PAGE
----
The structure of NJ Municipalities is rather unique, and complicated. To begin, we must discuss the 5 traditional (ie used before 1900) types, all of which were recently redefined in the late 1980s:
Township is the oldest forms. It began as a direct democracy with a town hall meeting. That system was replaced in the late 1800s and then again in 1989.
Boroughs began as a special form, requiring an act of legislature for each. In the late 1800s any township or area not exceeding 4 square miles and a population of 5000 could form a borough. Boroughs were considered a separate school district and thus could avoid paying taxes as well as exercise greater control over their own schools. This, of course, led to the infamous Borough Fever. The legislature removed the ability for boroughs to self-incorporate. The latest rewrite came in 1987.
Cities were created in the late 1800s by various special laws, with no real pattern, besides a max population cap of 12,000. In the late 1980s when all the municipality laws were rewritten there were only 11 cities.
Towns were created in the late 1800s for municipalities over 5000. The law was rewritten with the rest in the late 1980s.
Villages were also created in the late 1800s for areas of at least 300 people. In the late 1980s rewrite villages were all but abolished (there was only 1 at the time). Now, they operate under the same rules as a township, but with some name changes. For example, mayor is called president of the board, which is a terrible name for the leader of a village, it should probably be chieftain.
Currently, all 5 of these types of municipalities are legally equal. This is opposed to other states, where townships are made up of towns or boroughs.
Now that we've discussed the 5 types of municipalities, we must discuss the 12 forms of government. To begin, each of the 5 types has a default form of the same name. They may either keep the default or change to one of the 7 modern forms.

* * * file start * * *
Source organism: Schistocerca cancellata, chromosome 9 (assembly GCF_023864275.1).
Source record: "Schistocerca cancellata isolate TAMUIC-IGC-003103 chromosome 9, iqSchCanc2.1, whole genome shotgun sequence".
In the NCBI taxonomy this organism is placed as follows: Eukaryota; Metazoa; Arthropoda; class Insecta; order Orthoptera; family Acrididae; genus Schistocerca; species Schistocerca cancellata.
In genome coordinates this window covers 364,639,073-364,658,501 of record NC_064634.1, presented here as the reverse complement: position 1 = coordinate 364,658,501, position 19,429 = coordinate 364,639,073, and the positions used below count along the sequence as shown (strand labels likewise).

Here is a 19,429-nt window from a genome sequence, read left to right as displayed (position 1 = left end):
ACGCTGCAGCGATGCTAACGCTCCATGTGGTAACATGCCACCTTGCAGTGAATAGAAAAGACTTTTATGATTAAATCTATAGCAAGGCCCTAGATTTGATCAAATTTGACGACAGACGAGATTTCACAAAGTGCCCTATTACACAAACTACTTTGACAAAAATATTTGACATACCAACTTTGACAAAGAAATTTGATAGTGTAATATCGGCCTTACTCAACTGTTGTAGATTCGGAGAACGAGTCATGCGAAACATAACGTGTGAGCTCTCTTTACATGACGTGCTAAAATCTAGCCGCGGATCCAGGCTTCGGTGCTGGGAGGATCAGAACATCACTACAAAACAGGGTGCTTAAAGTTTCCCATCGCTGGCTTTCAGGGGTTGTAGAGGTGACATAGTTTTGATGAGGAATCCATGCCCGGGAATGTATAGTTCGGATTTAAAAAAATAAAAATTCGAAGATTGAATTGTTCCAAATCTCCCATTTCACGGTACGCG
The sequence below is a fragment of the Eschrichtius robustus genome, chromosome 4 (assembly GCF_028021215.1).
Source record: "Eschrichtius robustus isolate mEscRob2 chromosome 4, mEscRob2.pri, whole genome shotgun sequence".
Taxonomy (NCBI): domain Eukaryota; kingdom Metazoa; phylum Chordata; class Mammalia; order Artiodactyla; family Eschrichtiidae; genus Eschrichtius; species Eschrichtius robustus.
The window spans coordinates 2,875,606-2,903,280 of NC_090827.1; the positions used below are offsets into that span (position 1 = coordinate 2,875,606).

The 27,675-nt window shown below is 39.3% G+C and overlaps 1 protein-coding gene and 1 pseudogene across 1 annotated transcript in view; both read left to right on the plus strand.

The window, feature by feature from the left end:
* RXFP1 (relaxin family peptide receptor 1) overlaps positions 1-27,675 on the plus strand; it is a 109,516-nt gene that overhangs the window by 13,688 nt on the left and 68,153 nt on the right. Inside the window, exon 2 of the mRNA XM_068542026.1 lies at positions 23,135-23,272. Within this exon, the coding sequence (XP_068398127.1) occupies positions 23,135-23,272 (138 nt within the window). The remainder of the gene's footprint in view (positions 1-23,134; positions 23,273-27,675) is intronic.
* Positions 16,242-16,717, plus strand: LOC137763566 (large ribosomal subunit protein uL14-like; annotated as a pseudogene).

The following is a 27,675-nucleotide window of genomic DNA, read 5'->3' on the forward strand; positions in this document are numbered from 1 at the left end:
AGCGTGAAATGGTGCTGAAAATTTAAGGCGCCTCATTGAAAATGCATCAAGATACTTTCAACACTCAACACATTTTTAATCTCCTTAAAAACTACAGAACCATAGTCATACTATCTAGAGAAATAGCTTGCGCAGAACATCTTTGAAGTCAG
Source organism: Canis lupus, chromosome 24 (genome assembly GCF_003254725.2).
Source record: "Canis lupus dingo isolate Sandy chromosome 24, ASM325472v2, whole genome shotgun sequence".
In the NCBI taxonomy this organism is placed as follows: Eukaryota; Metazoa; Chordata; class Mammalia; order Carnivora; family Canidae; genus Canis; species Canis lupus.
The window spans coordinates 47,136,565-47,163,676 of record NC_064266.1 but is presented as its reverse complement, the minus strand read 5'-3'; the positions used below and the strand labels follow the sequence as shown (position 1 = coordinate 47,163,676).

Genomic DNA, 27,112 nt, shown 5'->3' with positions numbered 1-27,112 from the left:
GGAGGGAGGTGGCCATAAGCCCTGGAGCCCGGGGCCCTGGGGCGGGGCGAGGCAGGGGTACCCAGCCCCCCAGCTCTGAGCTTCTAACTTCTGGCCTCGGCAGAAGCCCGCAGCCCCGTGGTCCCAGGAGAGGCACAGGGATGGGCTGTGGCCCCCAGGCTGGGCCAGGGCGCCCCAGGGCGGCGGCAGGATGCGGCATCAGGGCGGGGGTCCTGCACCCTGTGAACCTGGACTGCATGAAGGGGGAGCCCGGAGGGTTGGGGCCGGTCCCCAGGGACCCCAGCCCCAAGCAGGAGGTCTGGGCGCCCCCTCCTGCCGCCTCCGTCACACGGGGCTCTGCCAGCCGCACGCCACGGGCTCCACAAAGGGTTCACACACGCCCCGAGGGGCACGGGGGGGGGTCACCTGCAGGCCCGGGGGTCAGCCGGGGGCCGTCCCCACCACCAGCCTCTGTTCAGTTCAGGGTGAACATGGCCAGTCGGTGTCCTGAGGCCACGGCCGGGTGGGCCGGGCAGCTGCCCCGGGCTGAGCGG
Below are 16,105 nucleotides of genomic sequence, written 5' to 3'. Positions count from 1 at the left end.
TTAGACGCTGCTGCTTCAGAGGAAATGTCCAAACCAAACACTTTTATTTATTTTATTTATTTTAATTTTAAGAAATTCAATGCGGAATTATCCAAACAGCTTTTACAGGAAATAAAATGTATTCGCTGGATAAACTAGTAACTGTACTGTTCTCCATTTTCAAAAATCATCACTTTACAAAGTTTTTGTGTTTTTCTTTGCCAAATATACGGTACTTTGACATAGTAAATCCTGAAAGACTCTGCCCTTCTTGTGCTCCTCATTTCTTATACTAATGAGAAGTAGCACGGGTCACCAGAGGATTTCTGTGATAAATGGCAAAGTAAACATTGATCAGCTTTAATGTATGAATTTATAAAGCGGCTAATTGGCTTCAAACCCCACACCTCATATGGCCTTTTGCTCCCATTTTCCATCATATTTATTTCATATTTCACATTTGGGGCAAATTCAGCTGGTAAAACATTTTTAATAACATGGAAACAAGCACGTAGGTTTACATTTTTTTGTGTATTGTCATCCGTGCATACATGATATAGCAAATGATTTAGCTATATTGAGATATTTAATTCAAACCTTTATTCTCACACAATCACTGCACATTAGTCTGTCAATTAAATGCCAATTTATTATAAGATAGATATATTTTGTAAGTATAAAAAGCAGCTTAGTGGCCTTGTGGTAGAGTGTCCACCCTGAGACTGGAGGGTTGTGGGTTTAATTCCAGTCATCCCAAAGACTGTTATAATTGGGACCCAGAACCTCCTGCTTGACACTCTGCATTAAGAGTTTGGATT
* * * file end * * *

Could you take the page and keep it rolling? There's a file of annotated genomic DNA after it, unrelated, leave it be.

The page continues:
To begin, there is the special charter, which is another name for 'other'. As in, a special charter granted by the state legislature which doesn't fit one of the other forms.
Next there is the Walsh Act, and the 1923 Municipal Manager Law. Both created in the early 1900s.
The most important of the modern forms, though, are the 4 Faulkner Act forms. The Faulkner Act (aka Optional Municipal Charter Law) was passed in 1950 and created 4 new optional forms: Mayor-Council, Council-Manager, Small Municipality and Mayor-Council-Administrator. Each of these forms have several sub plans, designated by letters (eg plan B).
For some stats I went to this wiki page:
Unfortunately, it doesn't have most forms, only the types. It also seems to be wrong in a few cases. I used the links to the individual pages, and scraped the form from them directly. Even so, I know there are at least a few errors. For example, there are no more village forms, the last changed a few years ago. My data still lists 1. Still, I hope that it is accurate for a few years ago.
|Faulkner Act (Mayor-Council)||73||492||30,719||45,143||277,140|
|Faulkner Act (Council-Manager)||43||1,170||22,866||22,929||62,300|
|Faulkner Act (Small Municipality)||17||1,673||5,357||7,327||26,535|
|1923 Municipal Manager Law||7||67||24,136||28,871||84,136|
|Faulkner Act (Mayor-Council-Administrator)||3||13,183||25,850||26,592||40,742|
This is a good PDF with a good historical overview:
This page gives a good overview of how each form operates:
Here's my data: